Given the cross-jurisdictional impacts of sea-level rise, flooding, and land loss, states and local governments may contemplate regional approaches for managed retreat. The need for regional governance structures could be compounded by shifting populations and ecosystems that move from one jurisdiction to another. Notably, if people choose to leave vulnerable coastal areas, those municipalities may suffer losses to their tax bases. This will hinder municipalities’ ability to provide basic and essential services and make sustained investments in their communities (e.g., building and maintaining infrastructure, schools) more difficult. While larger urban municipalities may be able to absorb some or many of the costs associated with these tax transfers, these losses could exacerbate resource inequities in underserved smaller and frontline communities. Compartmentalized governmental structures could also contribute to the insufficient oversight of important shared coastal resources and public assets, which can lead to their deterioration or destruction. In addition, governments will have to meet the needs of “receiving” communities in different jurisdictions.
One potential solution to avoid or mitigate economic, environmental, and social impacts on individual municipalities would be to share the costs of sea-level rise, flooding, and erosion by distributing them across a greater number of people over a larger area.See footnote 1 Regional solutions could be more equitable in addition to better protecting migrating ecosystems and public beaches and coasts. To overcome these challenges, state and especially local governments can consider various approaches for regional governance including:
As climate change and coastal hazards increase in frequency and intensity, local governments and particularly smaller municipalities may have an increasing need to evaluate regional models for the purpose of administering or supporting either select or multiple government functions.
States may also consider developing inter-state regional approaches for retreat. In addition, states can provide different types of support for intra-state regional efforts at the local level, including through technical and funding assistance and amending existing or creating new laws to meet regional governance needs.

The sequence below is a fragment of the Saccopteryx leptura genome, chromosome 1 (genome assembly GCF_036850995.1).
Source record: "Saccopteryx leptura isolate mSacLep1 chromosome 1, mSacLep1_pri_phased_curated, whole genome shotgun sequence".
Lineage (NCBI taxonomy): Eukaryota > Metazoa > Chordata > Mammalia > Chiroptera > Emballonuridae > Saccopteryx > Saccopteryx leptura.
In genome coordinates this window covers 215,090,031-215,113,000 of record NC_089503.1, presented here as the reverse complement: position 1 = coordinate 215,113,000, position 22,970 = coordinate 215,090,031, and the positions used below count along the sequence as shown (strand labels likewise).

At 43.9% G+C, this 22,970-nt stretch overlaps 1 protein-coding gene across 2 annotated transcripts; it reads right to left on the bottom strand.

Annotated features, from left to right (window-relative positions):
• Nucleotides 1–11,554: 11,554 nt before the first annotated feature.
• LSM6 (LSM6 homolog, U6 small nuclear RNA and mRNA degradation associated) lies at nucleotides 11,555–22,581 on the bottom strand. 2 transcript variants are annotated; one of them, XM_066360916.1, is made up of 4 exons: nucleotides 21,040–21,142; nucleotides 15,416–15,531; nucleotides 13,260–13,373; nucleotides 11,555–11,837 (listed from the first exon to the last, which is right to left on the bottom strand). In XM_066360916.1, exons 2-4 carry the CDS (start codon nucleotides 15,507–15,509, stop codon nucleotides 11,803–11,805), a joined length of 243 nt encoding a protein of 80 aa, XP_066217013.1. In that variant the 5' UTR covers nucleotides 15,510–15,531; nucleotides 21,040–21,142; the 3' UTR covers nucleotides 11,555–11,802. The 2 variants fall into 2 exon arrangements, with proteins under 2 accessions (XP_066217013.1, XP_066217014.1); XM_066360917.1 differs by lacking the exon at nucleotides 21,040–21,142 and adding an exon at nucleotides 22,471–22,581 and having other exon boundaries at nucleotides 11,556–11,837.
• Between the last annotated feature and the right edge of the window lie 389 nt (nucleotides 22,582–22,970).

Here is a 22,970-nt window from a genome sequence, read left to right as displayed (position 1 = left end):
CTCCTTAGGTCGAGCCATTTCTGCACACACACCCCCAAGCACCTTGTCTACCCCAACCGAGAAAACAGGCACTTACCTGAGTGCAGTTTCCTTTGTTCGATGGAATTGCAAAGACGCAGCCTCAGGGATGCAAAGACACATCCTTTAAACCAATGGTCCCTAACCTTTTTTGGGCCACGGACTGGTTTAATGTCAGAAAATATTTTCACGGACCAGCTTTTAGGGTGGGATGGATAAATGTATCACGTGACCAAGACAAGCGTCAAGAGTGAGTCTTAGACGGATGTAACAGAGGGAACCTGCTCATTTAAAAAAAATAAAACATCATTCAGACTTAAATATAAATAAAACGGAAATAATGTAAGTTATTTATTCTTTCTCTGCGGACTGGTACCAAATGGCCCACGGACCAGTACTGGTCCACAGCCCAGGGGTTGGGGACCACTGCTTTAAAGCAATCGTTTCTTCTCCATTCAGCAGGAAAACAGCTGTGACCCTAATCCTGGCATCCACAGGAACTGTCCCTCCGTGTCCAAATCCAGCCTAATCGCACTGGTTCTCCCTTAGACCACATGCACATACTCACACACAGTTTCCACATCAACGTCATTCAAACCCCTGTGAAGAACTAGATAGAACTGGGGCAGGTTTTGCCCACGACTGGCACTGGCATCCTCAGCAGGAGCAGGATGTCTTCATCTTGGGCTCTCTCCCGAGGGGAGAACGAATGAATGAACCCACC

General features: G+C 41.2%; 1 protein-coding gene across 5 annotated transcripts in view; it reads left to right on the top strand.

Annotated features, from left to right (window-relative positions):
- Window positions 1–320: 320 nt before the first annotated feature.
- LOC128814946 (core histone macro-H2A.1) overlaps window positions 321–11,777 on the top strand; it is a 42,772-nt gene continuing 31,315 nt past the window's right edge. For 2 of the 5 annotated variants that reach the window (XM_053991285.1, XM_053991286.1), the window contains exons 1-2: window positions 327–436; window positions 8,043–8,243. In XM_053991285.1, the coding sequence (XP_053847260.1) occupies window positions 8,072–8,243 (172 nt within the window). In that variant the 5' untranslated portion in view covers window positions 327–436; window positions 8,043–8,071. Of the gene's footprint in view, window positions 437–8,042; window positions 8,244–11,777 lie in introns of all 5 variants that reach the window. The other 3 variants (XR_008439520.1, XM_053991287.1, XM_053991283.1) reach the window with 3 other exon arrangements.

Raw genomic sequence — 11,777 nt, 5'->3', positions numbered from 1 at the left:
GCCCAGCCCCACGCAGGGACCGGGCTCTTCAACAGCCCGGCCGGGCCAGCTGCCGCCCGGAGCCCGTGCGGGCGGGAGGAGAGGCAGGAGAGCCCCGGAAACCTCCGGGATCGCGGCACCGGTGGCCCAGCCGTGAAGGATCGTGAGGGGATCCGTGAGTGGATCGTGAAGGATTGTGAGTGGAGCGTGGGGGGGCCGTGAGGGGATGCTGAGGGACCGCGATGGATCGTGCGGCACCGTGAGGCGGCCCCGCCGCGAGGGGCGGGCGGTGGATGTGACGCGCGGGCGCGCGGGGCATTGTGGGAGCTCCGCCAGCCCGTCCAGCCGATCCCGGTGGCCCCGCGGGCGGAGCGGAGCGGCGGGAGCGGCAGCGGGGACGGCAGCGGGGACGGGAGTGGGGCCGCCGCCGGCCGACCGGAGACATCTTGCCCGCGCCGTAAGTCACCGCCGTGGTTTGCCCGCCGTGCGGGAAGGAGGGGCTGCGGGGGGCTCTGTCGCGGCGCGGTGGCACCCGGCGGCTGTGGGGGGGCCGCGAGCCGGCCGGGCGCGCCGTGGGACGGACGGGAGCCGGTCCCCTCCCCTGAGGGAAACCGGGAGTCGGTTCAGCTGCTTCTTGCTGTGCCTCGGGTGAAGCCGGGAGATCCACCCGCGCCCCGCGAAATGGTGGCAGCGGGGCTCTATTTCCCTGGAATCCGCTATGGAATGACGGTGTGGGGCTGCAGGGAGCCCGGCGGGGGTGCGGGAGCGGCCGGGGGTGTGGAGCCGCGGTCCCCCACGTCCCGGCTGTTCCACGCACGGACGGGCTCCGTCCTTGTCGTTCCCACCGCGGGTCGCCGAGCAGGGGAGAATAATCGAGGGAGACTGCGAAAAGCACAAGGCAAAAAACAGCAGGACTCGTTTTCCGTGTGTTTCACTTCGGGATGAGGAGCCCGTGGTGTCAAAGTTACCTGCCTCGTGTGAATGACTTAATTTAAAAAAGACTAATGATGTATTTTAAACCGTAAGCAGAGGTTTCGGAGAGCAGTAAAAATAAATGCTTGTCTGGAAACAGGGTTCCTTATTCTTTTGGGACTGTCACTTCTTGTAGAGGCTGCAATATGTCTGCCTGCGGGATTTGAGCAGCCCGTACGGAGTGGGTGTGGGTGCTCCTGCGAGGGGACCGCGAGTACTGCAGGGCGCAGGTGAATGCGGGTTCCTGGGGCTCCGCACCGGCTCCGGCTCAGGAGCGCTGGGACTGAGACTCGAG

1. In contrast, some people might be against proposals to broadly distribute these costs. Some might perceive regional approaches as a subsidy to the owners of the most at-risk properties in a region. From an economics perspective, this is essentially allowing the most at-risk properties to externalize the costs of the owners of such properties to buy, develop, and live on those properties. This is contrary to the idea of promoting policies whereby those properties that are at the highest risk of flooding should bear all the costs that their higher risk places on not only the property but also on the community’s infrastructure and services generally. See, e.g., Thomas Ruppert & Alexander Stewart, Sea-Level Rise Adaptation Financing at the Local Level in Florida 3 (Oct. 2015), available at View Source (“Two varying approaches to protecting people and property from SLR and other coastal hazards present themselves. A local government can utilize funding streams that have no direct impact on the properties requiring protection. This arguably has the benefit of preserving the value of the property and spreading the cost around. Another school of thought, however, would suggest that the people and property most vulnerable to SLR and other coastal hazards should bear the bulk—if not all—the extra costs necessary to protect them. Those supporting this approach reason that those that choose to own property in the most vulnerable areas should not be able to push the costs of their choice onto property owners, citizens, or taxpayers that have made decisions to live in less vulnerable places. Some go so far as to argue that this is all about beaches and the rich people that live on the beaches. While in some places this may have an element of truth, it certainly is not the case in all communities. Many very low-lying areas subject to impacts from SLR are not full of wealthy people living in large, expensive homes."). | Back to contentBack to content